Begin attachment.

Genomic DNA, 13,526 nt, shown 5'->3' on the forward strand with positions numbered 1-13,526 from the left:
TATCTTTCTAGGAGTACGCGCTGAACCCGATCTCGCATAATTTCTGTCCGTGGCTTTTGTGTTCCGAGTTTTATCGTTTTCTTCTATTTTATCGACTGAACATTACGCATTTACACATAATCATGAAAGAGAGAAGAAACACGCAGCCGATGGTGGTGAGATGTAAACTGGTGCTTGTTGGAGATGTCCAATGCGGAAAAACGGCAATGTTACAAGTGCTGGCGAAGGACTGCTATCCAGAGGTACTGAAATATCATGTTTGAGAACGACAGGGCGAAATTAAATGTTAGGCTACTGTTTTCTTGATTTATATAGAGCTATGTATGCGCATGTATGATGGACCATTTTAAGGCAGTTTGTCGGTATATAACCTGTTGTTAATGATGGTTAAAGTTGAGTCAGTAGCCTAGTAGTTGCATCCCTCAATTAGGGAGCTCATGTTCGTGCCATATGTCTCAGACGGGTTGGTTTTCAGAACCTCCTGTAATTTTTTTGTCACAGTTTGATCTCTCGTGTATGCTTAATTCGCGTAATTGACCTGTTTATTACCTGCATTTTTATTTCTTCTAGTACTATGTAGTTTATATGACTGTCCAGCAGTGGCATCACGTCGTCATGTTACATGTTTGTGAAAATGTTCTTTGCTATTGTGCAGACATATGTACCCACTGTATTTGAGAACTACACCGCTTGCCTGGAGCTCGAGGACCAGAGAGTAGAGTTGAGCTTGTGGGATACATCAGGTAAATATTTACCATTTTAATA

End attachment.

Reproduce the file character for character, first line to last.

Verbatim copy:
Genomic DNA, 13,526 nt, shown 5'->3' on the forward strand with positions numbered 1-13,526 from the left:
TATCTTTCTAGGAGTACGCGCTGAACCCGATCTCGCATAATTTCTGTCCGTGGCTTTTGTGTTCCGAGTTTTATCGTTTTCTTCTATTTTATCGACTGAACATTACGCATTTACACATAATCATGAAAGAGAGAAGAAACACGCAGCCGATGGTGGTGAGATGTAAACTGGTGCTTGTTGGAGATGTCCAATGCGGAAAAACGGCAATGTTACAAGTGCTGGCGAAGGACTGCTATCCAGAGGTACTGAAATATCATGTTTGAGAACGACAGGGCGAAATTAAATGTTAGGCTACTGTTTTCTTGATTTATATAGAGCTATGTATGCGCATGTATGATGGACCATTTTAAGGCAGTTTGTCGGTATATAACCTGTTGTTAATGATGGTTAAAGTTGAGTCAGTAGCCTAGTAGTTGCATCCCTCAATTAGGGAGCTCATGTTCGTGCCATATGTCTCAGACGGGTTGGTTTTCAGAACCTCCTGTAATTTTTTTGTCACAGTTTGATCTCTCGTGTATGCTTAATTCGCGTAATTGACCTGTTTATTACCTGCATTTTTATTTCTTCTAGTACTATGTAGTTTATATGACTGTCCAGCAGTGGCATCACGTCGTCATGTTACATGTTTGTGAAAATGTTCTTTGCTATTGTGCAGACATATGTACCCACTGTATTTGAGAACTACACCGCTTGCCTGGAGCTCGAGGACCAGAGAGTAGAGTTGAGCTTGTGGGATACATCAGGTAAATATTTACCATTTTAATA